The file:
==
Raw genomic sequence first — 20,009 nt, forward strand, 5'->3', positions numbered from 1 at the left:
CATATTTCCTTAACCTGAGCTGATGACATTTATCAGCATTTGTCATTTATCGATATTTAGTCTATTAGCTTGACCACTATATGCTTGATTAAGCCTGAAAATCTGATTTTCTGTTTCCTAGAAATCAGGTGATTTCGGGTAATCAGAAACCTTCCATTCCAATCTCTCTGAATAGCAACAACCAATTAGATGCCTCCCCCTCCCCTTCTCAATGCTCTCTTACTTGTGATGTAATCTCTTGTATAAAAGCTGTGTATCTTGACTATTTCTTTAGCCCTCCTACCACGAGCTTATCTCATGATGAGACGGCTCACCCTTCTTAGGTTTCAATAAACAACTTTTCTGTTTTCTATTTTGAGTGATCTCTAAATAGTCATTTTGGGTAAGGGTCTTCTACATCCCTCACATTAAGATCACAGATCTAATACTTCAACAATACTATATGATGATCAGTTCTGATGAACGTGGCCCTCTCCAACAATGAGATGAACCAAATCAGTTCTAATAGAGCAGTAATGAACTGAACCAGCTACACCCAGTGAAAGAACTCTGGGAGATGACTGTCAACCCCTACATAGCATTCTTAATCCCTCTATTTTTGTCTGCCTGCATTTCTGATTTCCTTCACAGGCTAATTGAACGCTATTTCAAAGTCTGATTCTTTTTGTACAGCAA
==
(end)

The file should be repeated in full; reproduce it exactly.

Raw genomic sequence first — 20,009 nt, forward strand, 5'->3', positions numbered from 1 at the left:
CATATTTCCTTAACCTGAGCTGATGACATTTATCAGCATTTGTCATTTATCGATATTTAGTCTATTAGCTTGACCACTATATGCTTGATTAAGCCTGAAAATCTGATTTTCTGTTTCCTAGAAATCAGGTGATTTCGGGTAATCAGAAACCTTCCATTCCAATCTCTCTGAATAGCAACAACCAATTAGATGCCTCCCCCTCCCCTTCTCAATGCTCTCTTACTTGTGATGTAATCTCTTGTATAAAAGCTGTGTATCTTGACTATTTCTTTAGCCCTCCTACCACGAGCTTATCTCATGATGAGACGGCTCACCCTTCTTAGGTTTCAATAAACAACTTTTCTGTTTTCTATTTTGAGTGATCTCTAAATAGTCATTTTGGGTAAGGGTCTTCTACATCCCTCACATTAAGATCACAGATCTAATACTTCAACAATACTATATGATGATCAGTTCTGATGAACGTGGCCCTCTCCAACAATGAGATGAACCAAATCAGTTCTAATAGAGCAGTAATGAACTGAACCAGCTACACCCAGTGAAAGAACTCTGGGAGATGACTGTCAACCCCTACATAGCATTCTTAATCCCTCTATTTTTGTCTGCCTGCATTTCTGATTTCCTTCACAGGCTAATTGAACGCTATTTCAAAGTCTGATTCTTTTTGTACAGCAA